“…researchers at the National Cancer Institute (NCI)…are not aware of any conclusive evidence linking the use of underarm antiperspirants or deodorants and the subsequent development of breast cancer.”

“Because studies of antiperspirants and deodorants and breast cancer have provided conflicting results, additional research is needed to investigate this relationship and other factors that may be involved.” 

No definitive debunking of this concern, yet no conclusive evidence for OR against it. As I continued to research, I discovered this interesting piece of information from the same organization:

“Aluminum-based compounds are used as the active ingredient in antiperspirants. These compounds form a temporary plug within the sweat duct that stops the flow of sweat to the skin’s surface. Some research suggests that aluminum-based compounds, which are applied frequently and left on the skin near the breast, may be absorbed by the skin and cause estrogen-like (hormonal) effects (3). Because estrogen has the ability to promote the growth of breast cancer cells, some scientists have suggested that the aluminum-based compounds in antiperspirants may contribute to the development of breast cancer (3).”


That was enough for me to at least consider making my own natural deodorant/antiperspirant. I’ve always been a fan of using more natural products, as my body seems to respond better to them, and if they’re homemade, even better!

Living with an autoimmune disease that involves chronic fatigue means I’m a minimal effort kind of person. I have found all sorts of recipes for natural deodorant that call for Shea butter and other things that I don’t readily have on hand, so I opted for a recipe with the fewest ingredients that I was sure to have in the kitchen.

This recipe I got from a book I picked up in the library: Natural Beauty by Susan Curtis.

I’ve used this book for my homemade dry shampoo (which by the way is the bomb. Never, ever, EVER again will I purchase dry shampoo. The homemade is infinitely more effective and lasts the entire day). So I thought, “Hey! I saw a recipe for homemade deodorant in there somewhere… hmm…”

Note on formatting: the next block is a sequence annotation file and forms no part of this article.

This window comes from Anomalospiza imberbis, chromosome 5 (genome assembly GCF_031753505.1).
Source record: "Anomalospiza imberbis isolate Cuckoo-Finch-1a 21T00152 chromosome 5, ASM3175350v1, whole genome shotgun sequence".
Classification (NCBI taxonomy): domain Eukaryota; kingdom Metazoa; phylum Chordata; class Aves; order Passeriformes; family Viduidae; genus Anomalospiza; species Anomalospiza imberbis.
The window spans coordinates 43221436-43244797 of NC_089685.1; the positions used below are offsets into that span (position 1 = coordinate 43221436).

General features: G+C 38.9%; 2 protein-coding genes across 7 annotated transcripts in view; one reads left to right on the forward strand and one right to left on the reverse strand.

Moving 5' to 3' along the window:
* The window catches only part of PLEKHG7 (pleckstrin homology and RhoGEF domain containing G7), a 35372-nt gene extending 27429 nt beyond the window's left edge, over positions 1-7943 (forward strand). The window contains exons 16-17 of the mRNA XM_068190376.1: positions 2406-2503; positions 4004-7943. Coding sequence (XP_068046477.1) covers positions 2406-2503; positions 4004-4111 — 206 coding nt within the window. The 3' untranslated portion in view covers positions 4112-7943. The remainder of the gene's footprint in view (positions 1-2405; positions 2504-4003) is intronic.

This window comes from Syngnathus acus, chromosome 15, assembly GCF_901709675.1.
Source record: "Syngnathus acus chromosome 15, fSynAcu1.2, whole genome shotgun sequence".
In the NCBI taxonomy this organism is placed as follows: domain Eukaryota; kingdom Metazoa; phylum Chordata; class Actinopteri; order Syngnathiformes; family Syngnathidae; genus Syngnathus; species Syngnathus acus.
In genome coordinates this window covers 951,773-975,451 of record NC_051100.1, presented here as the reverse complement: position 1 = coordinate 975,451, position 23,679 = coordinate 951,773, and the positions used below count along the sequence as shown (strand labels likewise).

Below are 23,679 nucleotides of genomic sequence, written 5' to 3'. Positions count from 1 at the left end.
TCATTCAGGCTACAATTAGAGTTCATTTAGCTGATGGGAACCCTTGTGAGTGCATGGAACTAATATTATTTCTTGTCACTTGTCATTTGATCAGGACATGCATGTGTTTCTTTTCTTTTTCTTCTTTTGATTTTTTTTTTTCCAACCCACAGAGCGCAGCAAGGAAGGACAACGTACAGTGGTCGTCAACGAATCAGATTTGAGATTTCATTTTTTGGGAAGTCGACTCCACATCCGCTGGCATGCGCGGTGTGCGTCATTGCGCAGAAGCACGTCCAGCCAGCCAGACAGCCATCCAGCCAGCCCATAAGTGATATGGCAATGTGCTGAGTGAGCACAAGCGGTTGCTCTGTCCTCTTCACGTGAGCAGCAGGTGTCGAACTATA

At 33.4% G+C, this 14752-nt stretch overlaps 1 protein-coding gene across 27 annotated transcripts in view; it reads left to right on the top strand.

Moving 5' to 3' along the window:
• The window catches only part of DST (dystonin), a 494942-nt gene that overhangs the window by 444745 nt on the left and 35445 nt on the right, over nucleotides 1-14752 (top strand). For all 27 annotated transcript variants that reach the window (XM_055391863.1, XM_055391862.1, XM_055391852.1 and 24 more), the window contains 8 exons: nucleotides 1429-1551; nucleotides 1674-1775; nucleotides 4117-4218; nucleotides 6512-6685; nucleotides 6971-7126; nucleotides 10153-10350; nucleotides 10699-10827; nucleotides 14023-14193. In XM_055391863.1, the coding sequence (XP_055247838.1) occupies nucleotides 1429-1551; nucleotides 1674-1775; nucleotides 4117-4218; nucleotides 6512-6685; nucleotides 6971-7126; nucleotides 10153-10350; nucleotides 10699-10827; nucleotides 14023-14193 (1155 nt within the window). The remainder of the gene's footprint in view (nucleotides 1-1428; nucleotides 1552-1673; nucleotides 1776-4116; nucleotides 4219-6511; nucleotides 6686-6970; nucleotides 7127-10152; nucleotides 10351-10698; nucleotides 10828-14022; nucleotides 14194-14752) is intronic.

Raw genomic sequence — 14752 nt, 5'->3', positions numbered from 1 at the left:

The magic 3.

3 Tbsp. Coconut Oil

3 Tbsp. cornstarch

3 Tbsp. baking soda*

(essential oils “optional”—but not really. Unless you feel that the faint scent of coconut oil is enough to overpower your daily smells.)


Mix into a paste; empty deodorant stick, fill, refrigerate.










How does it work?


For me, it’s “ok.” It works similarly to Dry Idea, the roll on deodorant. Keep in mind everybody’s body reacts differently to deodorants/antiperspirants. Ever noticed how some antiperspirants actually make you sweat more or seem to not work, even when they come highly recommended by family or friends? Or how your deodorant varies on how well it works? Natural deodorant is no different. You will always have to test different kinds and see what works best for you.

The problem I ran into is Cleveland has been insanely hot and apparently didn’t get the memo that the high 80’s in September are not appropriate fall temperatures. We have no central air, just AC window units, and then Coconut oil + heat? You get the idea… I personally have had to keep mine in the fridge, which became a pain. But just when I was about to give up on this deodorant, I discovered a remedy. One word:


If you have problems with keeping it solid, and want to prevent it from melting, check out this recipe, which melts the beeswax into the coconut oil and also includes tea tree oil for an even more pleasant smelling experience:

I’m absolutely rethinking remaking and using this stuff! If I could convince my husband that it would last his workouts and long days of studying in med school, it would be nice to cut down on some costs. Being the fiscally responsible, scared out of my mind by student debt, too lazy to drive to the grocery store for deodorant woman that I am…challenge accepted.

** Okay, don’t freak out. Yes, I use Arm & Hammer. There’s a rumor floating around about Arm & Hammer baking soda containing aluminum. After doing some digging myself, I came to the conclusion that this is actually a myth. Nowhere does it say it contains aluminum, contacted the company itself, etc. BUT if you are fully convinced that A&H products do contain aluminum, opt for specifically labeled “aluminum free” baking soda for your peace of mind.**



This entry was posted in Beauty.